“We just got married,” the woman with short hair explains to me, smiling brightly and looking over at her partner. The smile is genuine, but the look in her eyes has a slightly anxious cast, like she’s not sure how her excitement will be received.
“We wanted to start our marriage off with adventure,” her partner explains, “and so we thought: where more adventurous than the border of the Cataclysm? And here we are in Sayorsen.” She gestures expansively at the teas that surround the shop in all their glory and fanciful names. Outwardly she’s more collected, but it’s brittle, a front designed to contain her emotions.
“And someone must have mentioned Talmeri’s Teas and Tisanes can give you a taste of that adventure,” I say.
“Oh, yes, our travel consultant told us about you right away,” the first woman assures me.
Talmeri will be pleased, but I have worked here long enough to have met many travelers by now, which is to say I know that younger travelers rarely consult experts.
“Is this your first trip, then?” I ask.
She blinks, perplexed, while her partner frowns a bit, not wanting to appear unworldly. “I—yes. How could you tell?”
It doesn’t take long to tease out the salient threads: it’s their first time leaving home, being away from their communities, and truly being alone not just in a foreign place, but being alone together. They’re in love, but it’s still new and untested, and they’re nervous about how this will go. So they’ve approached their trip to the tea shop as a passing fancy, a fun and ephemeral thing, not a thing that could be emotionally complicated or risky.
I won’t contravene their plans or push them into an experience they’re not ready for. But I decide that, for these two on their first adventure, I can give them an experience to remember; something with a little more weight than they’re prepared to admit to wanting.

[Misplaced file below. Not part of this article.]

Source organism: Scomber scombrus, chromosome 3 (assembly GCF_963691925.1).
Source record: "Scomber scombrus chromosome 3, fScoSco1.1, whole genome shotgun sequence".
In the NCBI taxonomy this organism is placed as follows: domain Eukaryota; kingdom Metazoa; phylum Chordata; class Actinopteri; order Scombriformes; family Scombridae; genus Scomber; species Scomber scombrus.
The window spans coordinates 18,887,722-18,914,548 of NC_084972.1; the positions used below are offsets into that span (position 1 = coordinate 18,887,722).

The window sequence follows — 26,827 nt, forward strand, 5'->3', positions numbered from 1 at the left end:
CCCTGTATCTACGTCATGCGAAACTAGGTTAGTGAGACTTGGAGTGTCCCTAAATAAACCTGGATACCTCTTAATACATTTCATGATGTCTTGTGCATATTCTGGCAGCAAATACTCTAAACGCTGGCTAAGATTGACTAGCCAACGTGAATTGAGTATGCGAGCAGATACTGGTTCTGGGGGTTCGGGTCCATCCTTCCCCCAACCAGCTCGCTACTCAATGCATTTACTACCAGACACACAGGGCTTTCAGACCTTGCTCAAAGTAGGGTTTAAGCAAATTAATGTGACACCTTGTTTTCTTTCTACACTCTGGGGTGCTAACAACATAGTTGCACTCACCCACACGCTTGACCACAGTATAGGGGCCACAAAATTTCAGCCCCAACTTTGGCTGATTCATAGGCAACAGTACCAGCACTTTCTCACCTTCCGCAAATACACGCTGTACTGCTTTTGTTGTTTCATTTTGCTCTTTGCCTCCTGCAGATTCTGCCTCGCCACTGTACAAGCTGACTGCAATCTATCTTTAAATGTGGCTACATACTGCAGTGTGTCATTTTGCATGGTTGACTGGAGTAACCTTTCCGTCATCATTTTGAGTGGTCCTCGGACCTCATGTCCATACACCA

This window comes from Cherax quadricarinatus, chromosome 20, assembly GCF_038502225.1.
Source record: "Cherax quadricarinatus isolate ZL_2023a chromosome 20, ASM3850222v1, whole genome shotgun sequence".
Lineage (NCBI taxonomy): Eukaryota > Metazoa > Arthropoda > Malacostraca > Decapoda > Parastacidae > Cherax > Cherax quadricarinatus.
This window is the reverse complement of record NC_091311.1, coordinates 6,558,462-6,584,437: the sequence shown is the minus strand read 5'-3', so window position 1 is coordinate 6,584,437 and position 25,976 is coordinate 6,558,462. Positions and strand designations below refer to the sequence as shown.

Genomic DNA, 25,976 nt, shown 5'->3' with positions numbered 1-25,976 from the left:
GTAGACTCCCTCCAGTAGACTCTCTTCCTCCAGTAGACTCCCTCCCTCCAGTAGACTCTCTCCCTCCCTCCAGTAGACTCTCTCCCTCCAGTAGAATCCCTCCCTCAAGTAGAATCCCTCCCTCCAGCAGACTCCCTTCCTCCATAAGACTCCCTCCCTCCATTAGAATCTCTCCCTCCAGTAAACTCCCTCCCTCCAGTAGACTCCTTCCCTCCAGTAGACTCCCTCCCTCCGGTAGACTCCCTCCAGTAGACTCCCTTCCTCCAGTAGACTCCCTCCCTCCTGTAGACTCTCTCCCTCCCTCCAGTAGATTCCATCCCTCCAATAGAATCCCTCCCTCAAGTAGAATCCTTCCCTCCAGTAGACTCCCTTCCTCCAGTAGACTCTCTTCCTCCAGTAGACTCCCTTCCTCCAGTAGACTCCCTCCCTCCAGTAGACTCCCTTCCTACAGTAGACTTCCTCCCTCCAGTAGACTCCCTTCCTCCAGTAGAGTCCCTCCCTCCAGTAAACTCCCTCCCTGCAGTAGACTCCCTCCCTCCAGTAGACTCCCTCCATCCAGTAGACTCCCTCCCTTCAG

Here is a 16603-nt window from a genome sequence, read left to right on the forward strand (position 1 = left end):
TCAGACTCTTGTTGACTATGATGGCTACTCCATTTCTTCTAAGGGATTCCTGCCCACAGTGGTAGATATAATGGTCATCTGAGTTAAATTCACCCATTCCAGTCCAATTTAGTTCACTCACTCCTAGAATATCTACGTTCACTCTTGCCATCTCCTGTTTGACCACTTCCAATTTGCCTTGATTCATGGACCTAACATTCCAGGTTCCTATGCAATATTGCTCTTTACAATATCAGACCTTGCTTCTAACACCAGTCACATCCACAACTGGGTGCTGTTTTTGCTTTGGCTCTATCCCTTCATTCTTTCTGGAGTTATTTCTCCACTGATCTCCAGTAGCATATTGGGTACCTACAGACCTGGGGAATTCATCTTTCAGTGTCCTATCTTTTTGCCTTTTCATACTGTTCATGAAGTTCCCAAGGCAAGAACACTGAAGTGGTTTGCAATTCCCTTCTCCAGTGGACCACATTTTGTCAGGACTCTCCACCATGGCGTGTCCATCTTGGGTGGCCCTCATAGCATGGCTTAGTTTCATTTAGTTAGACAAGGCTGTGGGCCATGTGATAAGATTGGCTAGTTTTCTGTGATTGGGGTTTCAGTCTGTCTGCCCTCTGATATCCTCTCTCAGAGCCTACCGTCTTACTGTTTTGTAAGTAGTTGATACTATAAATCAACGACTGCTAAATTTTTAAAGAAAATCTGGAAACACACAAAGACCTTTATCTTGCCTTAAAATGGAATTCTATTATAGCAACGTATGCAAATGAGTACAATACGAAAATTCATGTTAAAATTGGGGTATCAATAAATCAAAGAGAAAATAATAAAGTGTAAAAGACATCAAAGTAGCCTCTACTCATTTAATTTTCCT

I consider as I return to the tea counter. Not a tea that will reveal their emotions: that should come from them. Nor a tea that will change their appearance: they need to see each other truly.
All at once I have it, and I smile, reaching for the tea canister.
“This is a yellow tea sweetened with the honey of the shadowswarm,” I explain as I lay out the tray.
“That’s an ominous name for honey,” the short-haired woman notes.
“Isn’t it? Our guides don’t always come up with inventive names, and in this case it’s fairly literal. The shadowswarm are locust-like creatures—please don’t ask me where the honey comes from since they’re not bees—that disperse to hunt before coming together to overwhelm their prey. They have a unique way of communicating: they can feel each other’s reactions even when they can’t see or hear.”
“So they, what, report back fear or smugness to let the rest of the swarm know whether their strategy is proceeding according to plan or should be aborted?” her partner asks.
“That’s the essence of it, yes.”
“That is pretty ominous,” the first woman confirms.
“And I don’t want a tea that will share my emotions, if that’s what you’re getting at,” the second says.
“Or hide them,” says the first.
“Not exactly,” I say, pouring each of them a cup. “If you both drink tea from the same teapot, for the rest of the day you’ll feel whether you’re in accord or if you disagree. The taste will vary depending on the distance between your impressions. If one of you finds a joke hilarious or only mildly amusing, the taste will be different from whether one of you finds it hilarious as opposed to appalling. And if you both find it hilarious but for entirely different reasons, the taste will be whatever it is when you first drink.”
“What does each taste mean?”
“That’s for you to discover,” I explain. “It’s different for every couple and group. All the tastes are good, nothing objectively awful, because having different reactions is entirely normal given different lived experiences. The tea can’t reveal the emotions or reasons behind anything, only the degree to which your emotional responses differ. So perhaps this can be not just an adventure together, but an adventure of discovering each other, together.”
They consider each other this time, not looking at me.
And then without a word, they lift their glasses and drink, together.
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